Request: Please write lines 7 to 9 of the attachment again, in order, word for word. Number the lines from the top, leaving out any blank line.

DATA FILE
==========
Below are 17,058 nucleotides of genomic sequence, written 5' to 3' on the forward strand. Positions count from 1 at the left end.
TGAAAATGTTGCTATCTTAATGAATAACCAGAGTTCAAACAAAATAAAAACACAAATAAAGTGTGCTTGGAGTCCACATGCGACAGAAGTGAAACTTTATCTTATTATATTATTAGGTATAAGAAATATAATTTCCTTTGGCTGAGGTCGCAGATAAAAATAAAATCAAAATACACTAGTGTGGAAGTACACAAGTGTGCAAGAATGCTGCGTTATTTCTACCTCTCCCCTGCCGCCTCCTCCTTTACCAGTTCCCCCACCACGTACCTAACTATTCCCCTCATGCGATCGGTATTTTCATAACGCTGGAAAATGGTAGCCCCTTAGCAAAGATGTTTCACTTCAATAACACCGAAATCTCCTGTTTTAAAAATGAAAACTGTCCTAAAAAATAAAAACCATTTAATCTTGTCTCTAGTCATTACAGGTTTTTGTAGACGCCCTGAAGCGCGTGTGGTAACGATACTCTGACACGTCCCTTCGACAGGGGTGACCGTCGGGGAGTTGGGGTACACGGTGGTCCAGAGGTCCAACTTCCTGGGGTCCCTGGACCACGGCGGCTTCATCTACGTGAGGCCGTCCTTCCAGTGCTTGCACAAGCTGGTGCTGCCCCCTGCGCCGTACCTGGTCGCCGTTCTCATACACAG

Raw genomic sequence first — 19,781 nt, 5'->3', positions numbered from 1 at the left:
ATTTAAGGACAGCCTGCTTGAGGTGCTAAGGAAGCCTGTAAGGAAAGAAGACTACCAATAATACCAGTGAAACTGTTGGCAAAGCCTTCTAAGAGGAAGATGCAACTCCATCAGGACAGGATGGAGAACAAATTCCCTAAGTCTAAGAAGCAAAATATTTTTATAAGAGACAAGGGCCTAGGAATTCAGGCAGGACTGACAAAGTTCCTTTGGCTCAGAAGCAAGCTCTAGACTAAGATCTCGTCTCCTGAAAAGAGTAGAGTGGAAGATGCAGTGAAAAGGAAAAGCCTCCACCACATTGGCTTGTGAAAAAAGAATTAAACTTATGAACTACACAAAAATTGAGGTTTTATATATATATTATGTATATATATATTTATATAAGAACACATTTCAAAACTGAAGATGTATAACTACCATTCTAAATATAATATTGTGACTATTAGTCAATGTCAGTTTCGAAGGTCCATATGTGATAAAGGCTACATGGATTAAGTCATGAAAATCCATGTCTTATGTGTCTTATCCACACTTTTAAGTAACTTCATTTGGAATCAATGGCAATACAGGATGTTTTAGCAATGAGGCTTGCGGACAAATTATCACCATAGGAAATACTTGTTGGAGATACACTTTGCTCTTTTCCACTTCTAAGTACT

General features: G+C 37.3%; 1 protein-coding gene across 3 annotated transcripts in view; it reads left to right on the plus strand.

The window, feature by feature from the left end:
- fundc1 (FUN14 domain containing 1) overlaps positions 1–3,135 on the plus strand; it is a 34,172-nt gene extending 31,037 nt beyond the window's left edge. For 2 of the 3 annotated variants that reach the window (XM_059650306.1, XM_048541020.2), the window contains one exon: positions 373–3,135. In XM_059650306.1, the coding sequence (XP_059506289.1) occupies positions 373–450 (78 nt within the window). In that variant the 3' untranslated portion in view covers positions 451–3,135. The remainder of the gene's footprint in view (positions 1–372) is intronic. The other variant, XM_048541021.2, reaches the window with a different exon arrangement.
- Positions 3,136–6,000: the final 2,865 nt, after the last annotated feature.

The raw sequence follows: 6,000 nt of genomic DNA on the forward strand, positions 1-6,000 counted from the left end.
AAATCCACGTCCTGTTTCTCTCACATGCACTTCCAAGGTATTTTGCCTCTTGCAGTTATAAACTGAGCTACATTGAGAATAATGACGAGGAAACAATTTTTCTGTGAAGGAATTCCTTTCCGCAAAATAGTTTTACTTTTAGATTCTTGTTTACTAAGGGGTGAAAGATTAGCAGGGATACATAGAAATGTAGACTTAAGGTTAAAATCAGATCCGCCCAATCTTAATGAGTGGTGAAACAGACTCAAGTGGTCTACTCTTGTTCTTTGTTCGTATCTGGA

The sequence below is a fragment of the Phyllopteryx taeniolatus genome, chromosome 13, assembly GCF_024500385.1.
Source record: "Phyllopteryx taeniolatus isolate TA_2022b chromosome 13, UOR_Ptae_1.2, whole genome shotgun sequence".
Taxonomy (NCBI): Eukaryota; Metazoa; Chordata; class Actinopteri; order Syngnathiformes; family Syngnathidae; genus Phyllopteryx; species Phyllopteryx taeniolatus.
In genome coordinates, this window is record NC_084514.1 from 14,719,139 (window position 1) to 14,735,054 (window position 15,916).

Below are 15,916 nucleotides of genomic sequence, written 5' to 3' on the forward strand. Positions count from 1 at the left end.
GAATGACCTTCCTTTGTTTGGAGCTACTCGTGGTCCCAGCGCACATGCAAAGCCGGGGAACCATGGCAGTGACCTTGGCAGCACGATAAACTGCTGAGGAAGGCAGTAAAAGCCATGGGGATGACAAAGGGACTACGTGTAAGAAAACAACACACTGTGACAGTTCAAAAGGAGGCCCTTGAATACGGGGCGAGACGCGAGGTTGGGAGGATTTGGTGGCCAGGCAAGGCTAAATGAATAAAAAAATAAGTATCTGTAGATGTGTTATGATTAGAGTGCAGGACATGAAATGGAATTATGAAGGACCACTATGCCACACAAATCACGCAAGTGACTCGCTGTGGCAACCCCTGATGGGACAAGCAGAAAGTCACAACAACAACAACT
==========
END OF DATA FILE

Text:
- fundc1 (FUN14 domain containing 1) overlaps positions 1–3,135 on the plus strand; it is a 34,172-nt gene extending 31,037 nt beyond the window's left edge. For 2 of the 3 annotated variants that reach the window (XM_059650306.1, XM_048541020.2), the window contains one exon: positions 373–3,135. In XM_059650306.1, the coding sequence (XP_059506289.1) occupies positions 373–450 (78 nt within the window). In that variant the 3' untranslated portion in view covers positions 451–3,135. The remainder of the gene's footprint in view (positions 1–372) is intronic. The other variant, XM_048541021.2, reaches the window with a different exon arrangement.
- Positions 3,136–6,000: the final 2,865 nt, after the last annotated feature.

The raw sequence follows: 6,000 nt of genomic DNA on the forward strand, positions 1-6,000 counted from the left end.